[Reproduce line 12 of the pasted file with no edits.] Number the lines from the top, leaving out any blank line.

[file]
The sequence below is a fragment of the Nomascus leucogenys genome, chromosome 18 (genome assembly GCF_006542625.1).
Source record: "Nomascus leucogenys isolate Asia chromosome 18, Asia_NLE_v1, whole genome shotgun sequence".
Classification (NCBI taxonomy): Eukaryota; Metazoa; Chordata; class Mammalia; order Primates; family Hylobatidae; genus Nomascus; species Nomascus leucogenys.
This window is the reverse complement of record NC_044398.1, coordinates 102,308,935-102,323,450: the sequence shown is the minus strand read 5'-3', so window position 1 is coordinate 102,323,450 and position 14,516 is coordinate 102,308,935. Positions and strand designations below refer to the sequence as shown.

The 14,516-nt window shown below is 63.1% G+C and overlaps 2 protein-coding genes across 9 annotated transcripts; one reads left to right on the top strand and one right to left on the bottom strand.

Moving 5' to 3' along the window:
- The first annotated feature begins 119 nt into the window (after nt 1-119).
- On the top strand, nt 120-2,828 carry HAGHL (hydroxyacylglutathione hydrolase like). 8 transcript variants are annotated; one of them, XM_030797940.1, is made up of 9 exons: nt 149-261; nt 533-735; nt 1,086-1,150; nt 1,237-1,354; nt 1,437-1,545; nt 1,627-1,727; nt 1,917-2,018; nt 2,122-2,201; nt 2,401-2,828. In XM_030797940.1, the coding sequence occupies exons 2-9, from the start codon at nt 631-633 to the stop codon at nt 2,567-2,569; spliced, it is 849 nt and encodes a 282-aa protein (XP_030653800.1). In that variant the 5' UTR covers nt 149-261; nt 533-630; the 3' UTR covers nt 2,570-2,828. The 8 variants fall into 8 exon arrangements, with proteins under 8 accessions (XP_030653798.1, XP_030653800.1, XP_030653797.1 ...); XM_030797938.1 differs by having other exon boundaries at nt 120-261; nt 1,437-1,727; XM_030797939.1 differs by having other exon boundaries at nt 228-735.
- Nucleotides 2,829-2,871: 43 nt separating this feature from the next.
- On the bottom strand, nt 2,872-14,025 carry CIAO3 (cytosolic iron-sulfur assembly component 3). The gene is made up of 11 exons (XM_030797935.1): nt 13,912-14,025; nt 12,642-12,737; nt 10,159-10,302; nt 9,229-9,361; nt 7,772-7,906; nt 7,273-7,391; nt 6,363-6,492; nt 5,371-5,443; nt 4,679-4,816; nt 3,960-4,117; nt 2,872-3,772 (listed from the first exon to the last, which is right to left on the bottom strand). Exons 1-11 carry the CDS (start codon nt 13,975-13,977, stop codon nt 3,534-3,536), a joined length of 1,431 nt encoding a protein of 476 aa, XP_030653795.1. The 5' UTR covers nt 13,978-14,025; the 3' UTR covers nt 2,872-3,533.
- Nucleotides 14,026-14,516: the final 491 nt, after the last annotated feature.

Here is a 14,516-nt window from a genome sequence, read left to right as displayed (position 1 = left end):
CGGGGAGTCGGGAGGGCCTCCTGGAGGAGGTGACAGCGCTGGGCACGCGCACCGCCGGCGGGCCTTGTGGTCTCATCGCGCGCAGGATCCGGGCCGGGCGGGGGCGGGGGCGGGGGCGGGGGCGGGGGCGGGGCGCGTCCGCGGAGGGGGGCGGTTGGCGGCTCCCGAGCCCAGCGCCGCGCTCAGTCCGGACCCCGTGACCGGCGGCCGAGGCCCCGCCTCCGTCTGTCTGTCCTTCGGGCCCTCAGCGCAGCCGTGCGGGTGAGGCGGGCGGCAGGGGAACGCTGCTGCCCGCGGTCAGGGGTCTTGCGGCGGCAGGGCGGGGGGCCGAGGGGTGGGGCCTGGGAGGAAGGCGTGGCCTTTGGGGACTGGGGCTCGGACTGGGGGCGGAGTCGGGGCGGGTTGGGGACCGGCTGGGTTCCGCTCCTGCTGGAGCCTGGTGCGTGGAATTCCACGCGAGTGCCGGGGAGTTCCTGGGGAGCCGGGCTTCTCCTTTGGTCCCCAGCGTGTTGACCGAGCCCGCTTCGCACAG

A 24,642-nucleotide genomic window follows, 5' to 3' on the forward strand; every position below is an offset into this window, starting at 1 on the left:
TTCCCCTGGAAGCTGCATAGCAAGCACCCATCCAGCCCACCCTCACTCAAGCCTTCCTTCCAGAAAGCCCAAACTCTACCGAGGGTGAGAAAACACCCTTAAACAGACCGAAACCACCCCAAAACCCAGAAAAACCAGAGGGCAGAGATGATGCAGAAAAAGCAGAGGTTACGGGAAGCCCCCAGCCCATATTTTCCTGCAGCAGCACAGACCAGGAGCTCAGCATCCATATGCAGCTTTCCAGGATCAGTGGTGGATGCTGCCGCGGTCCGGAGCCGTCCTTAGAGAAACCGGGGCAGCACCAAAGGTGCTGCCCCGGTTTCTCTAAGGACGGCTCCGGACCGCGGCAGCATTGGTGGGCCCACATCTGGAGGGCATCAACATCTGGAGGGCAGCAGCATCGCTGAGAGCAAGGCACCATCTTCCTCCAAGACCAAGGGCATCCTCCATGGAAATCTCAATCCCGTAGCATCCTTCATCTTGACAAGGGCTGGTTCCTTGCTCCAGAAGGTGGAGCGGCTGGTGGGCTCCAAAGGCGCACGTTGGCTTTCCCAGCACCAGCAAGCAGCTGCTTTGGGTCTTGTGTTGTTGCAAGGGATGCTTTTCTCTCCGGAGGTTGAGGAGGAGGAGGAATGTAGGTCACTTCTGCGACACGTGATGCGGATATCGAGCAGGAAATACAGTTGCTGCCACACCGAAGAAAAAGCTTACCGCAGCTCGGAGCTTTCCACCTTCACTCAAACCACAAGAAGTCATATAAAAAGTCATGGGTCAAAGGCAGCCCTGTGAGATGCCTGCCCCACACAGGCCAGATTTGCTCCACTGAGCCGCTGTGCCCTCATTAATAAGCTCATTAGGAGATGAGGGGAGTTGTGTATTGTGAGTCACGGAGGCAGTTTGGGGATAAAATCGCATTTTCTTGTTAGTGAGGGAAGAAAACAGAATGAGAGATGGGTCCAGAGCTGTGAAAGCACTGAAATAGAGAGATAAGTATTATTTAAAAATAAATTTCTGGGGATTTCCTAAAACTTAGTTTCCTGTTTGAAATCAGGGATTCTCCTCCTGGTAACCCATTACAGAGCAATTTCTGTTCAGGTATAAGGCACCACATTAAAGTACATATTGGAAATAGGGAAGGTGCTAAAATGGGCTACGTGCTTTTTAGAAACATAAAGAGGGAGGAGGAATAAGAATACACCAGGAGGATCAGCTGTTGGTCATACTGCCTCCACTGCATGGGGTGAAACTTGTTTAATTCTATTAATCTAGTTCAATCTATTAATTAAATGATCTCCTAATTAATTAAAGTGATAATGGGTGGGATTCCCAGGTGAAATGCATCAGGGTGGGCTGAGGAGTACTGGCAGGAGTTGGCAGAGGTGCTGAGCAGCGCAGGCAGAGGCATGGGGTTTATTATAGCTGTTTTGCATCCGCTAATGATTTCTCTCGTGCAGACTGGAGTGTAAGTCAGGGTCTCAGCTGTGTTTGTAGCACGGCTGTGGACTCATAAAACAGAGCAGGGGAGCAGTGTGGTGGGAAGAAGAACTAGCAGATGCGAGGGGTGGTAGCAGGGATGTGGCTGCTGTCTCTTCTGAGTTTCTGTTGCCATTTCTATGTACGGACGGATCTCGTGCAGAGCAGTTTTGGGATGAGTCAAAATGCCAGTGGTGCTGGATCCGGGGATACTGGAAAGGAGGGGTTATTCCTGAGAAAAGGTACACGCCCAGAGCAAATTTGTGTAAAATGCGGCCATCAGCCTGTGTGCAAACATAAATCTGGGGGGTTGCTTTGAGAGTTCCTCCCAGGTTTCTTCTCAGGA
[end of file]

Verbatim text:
Here is a 14,516-nt window from a genome sequence, read left to right as displayed (position 1 = left end):